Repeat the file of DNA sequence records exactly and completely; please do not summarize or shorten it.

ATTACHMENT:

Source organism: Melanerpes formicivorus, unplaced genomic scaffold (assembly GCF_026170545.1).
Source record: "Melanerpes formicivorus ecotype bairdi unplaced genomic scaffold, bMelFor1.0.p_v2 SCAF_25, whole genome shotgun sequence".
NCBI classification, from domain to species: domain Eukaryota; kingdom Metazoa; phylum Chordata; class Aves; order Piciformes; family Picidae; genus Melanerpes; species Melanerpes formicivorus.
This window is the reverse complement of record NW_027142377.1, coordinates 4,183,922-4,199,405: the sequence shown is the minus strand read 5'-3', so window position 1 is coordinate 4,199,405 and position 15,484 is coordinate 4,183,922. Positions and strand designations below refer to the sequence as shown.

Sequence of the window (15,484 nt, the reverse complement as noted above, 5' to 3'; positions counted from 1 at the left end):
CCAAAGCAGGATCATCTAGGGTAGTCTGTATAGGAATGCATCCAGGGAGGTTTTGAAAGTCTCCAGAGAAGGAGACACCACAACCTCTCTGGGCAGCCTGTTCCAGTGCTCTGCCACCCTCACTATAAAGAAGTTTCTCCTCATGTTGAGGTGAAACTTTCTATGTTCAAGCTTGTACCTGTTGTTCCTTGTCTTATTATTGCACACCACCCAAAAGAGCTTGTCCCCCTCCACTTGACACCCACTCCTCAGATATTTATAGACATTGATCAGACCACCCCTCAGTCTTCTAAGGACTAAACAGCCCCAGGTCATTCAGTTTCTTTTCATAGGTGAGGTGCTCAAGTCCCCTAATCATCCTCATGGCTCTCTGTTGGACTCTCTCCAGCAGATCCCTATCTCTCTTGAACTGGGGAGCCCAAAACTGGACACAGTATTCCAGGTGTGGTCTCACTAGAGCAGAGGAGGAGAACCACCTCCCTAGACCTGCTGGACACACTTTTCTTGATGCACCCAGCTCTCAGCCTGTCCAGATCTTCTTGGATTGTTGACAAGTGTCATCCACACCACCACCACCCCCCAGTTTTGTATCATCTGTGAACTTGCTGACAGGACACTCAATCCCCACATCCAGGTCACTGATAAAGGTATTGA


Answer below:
Source organism: Melanerpes formicivorus, unplaced genomic scaffold (assembly GCF_026170545.1).
Source record: "Melanerpes formicivorus ecotype bairdi unplaced genomic scaffold, bMelFor1.0.p_v2 SCAF_25, whole genome shotgun sequence".
NCBI classification, from domain to species: domain Eukaryota; kingdom Metazoa; phylum Chordata; class Aves; order Piciformes; family Picidae; genus Melanerpes; species Melanerpes formicivorus.
This window is the reverse complement of record NW_027142377.1, coordinates 4,183,922-4,199,405: the sequence shown is the minus strand read 5'-3', so window position 1 is coordinate 4,199,405 and position 15,484 is coordinate 4,183,922. Positions and strand designations below refer to the sequence as shown.

Sequence of the window (15,484 nt, the reverse complement as noted above, 5' to 3'; positions counted from 1 at the left end):
CCAAAGCAGGATCATCTAGGGTAGTCTGTATAGGAATGCATCCAGGGAGGTTTTGAAAGTCTCCAGAGAAGGAGACACCACAACCTCTCTGGGCAGCCTGTTCCAGTGCTCTGCCACCCTCACTATAAAGAAGTTTCTCCTCATGTTGAGGTGAAACTTTCTATGTTCAAGCTTGTACCTGTTGTTCCTTGTCTTATTATTGCACACCACCCAAAAGAGCTTGTCCCCCTCCACTTGACACCCACTCCTCAGATATTTATAGACATTGATCAGACCACCCCTCAGTCTTCTAAGGACTAAACAGCCCCAGGTCATTCAGTTTCTTTTCATAGGTGAGGTGCTCAAGTCCCCTAATCATCCTCATGGCTCTCTGTTGGACTCTCTCCAGCAGATCCCTATCTCTCTTGAACTGGGGAGCCCAAAACTGGACACAGTATTCCAGGTGTGGTCTCACTAGAGCAGAGGAGGAGAACCACCTCCCTAGACCTGCTGGACACACTTTTCTTGATGCACCCAGCTCTCAGCCTGTCCAGATCTTCTTGGATTGTTGACAAGTGTCATCCACACCACCACCACCCCCCAGTTTTGTATCATCTGTGAACTTGCTGACAGGACACTCAATCCCCACATCCAGGTCACTGATAAAGGTATTGA